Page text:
Last year, I made a firm decision not to spend so much time trying new Mac and Palm software, trying every OS X hint, and constantly upgrading when a new 0.0.1 version came out. In a way, I miss it, but now I have a lot more free time to do meaningful things, things that will endure. Less busy-work, and less stress, overall. But of course, that's just me....

all my best,

now i don't feel so bad.

now i don't feel so bad. this past year i stopped using a palm vx because it refused to synch with my desk top. so, after months of research, i purchased a palm tungsten e2. i loved it when it worked. but it only synchronized intermittently. after spending HOURS and hours trouble shooting and trying every solution suggested, i gave up.

i went back to analog and picked up a large moleskine daily calendar that got me thru the end of '05 and i am happily using an '06 at the moment. no synchronization problems. no upgrade pressures. no need to remember to charge it up.

i still sometimes have periods of techno-lust when i see others happily using their little pda's. i miss being able to read the news and carry around and work in my various spread sheets. but, until the technology is truly seamless and reliable, i'm sticking to paper.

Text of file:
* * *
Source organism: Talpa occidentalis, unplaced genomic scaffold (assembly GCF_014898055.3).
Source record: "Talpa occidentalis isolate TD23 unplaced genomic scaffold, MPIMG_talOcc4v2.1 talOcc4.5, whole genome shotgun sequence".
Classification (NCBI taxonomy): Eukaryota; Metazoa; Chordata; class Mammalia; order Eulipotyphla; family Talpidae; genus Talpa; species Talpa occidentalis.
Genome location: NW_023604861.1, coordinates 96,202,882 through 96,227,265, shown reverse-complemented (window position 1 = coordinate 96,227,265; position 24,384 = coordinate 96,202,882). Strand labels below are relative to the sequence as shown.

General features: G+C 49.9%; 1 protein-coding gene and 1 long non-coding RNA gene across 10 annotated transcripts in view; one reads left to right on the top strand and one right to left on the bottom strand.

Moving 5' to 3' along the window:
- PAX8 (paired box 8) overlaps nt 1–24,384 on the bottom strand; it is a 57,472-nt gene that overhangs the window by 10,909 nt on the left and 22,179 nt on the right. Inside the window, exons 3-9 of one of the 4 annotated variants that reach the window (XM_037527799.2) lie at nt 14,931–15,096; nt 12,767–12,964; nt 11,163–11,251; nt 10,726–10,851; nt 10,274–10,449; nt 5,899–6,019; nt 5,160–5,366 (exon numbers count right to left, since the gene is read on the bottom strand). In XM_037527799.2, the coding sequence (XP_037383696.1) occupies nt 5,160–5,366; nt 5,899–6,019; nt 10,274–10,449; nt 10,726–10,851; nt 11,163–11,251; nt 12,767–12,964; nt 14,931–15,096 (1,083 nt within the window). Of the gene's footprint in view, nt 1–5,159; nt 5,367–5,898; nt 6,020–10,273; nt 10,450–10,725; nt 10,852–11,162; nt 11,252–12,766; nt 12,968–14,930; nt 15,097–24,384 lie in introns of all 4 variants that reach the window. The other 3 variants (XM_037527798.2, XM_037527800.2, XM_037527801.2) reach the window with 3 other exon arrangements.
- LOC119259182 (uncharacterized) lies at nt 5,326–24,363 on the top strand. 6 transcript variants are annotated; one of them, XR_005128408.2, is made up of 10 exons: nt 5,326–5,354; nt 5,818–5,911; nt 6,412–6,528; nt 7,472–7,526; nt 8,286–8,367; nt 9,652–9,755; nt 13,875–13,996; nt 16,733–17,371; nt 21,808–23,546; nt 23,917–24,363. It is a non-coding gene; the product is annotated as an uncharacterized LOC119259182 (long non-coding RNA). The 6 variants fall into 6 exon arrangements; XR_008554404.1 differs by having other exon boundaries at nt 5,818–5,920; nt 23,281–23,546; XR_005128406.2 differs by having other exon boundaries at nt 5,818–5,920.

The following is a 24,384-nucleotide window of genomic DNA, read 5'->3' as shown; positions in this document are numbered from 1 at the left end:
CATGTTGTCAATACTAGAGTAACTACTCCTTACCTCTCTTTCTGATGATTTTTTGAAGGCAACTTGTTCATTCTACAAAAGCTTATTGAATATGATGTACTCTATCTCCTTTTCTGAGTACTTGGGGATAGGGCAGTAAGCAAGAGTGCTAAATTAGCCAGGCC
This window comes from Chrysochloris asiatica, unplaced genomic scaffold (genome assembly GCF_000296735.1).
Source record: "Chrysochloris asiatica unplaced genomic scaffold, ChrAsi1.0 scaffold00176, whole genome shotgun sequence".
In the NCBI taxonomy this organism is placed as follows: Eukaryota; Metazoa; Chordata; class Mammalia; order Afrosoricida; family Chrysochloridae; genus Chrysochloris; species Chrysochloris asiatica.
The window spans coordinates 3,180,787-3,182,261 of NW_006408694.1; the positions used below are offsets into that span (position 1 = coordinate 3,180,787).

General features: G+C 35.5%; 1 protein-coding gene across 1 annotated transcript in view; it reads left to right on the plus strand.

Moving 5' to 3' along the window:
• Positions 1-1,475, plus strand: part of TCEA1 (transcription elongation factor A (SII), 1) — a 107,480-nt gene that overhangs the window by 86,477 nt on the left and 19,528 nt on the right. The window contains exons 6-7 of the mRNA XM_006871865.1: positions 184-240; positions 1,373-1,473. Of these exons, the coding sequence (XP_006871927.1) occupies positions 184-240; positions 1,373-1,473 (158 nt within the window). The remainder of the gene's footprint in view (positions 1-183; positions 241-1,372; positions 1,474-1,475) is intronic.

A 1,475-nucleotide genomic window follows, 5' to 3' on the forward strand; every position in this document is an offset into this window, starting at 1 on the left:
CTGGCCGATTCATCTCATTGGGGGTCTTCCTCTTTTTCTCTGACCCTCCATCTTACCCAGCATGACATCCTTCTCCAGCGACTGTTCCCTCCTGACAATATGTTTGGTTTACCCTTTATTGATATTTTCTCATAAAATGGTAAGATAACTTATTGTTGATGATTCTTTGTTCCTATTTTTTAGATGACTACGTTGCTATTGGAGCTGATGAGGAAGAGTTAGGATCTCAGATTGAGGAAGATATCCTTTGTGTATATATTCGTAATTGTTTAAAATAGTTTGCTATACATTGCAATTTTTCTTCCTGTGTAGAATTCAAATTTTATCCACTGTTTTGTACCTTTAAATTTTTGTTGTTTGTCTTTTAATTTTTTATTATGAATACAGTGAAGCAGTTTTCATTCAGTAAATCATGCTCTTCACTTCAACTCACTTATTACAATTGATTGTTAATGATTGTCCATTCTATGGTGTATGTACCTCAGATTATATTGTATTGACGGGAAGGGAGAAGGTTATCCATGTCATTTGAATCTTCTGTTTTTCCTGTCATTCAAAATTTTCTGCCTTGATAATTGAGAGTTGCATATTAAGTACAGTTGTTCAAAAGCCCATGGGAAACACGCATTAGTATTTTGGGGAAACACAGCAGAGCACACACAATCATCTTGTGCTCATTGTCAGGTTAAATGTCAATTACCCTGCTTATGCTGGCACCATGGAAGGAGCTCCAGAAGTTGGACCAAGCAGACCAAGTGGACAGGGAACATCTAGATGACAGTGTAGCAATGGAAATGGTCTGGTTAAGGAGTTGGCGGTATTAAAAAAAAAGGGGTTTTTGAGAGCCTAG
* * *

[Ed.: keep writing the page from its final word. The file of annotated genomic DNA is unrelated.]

I feel validated!

I have recently gone through the same thought and decision-making process, with the added complexity of having never completely left the analog world! At one point I was using a Covey planner with I-Scribe digital paper, IScribe software and a Logitech IO Digital pen, a low-end palm pilot, and a regular notebook. Needless to say, I was more scattered during my initial teching up than after. I started reading "Getting Things Done", got disillusioned with the Logitech IO and digital paper(great concept, premature execution), and the IScribe software (never worked well with my email), so I decided to go back to paper as my primary reference for notes, projects, next actions, to do's. It was just plain simpler and more logical for me.

I also think the physical act of writing focuses my attention on the words, such that I am more cognizant of what I am thinking about, proposing, committing to, etc. I think David Allen's insight is the need to put all your informational stuff into one trusted reference place, and paper is working out best for me. Besides which, it isn't susceptible to static shock like my flash drive was (as are other USB toys). I do have to admit to upgrading my planner binder (needed bigger rings to manage more paper stuff), so "version creep" is real, but on a much longer time cycle (multiple years vs multiple months)

In thinking about this, I am put in mind of a time in the nineties when I was using a power Mac on my desk top, Windows in one part of my lab, and a proprietary Unix-based software on another instrument. The mental overhead of being up to date and functional in different operating systems and software packages just becomes too great and your ability to work suffers. However you "de-tech" it should point you to a better mental space that removes the upkeep and maintenance shackles from your productivity and creativity.


de-teching after thoughts

what is it about human nature that in our efforts to simplify our lives we tend to do the exact opposite?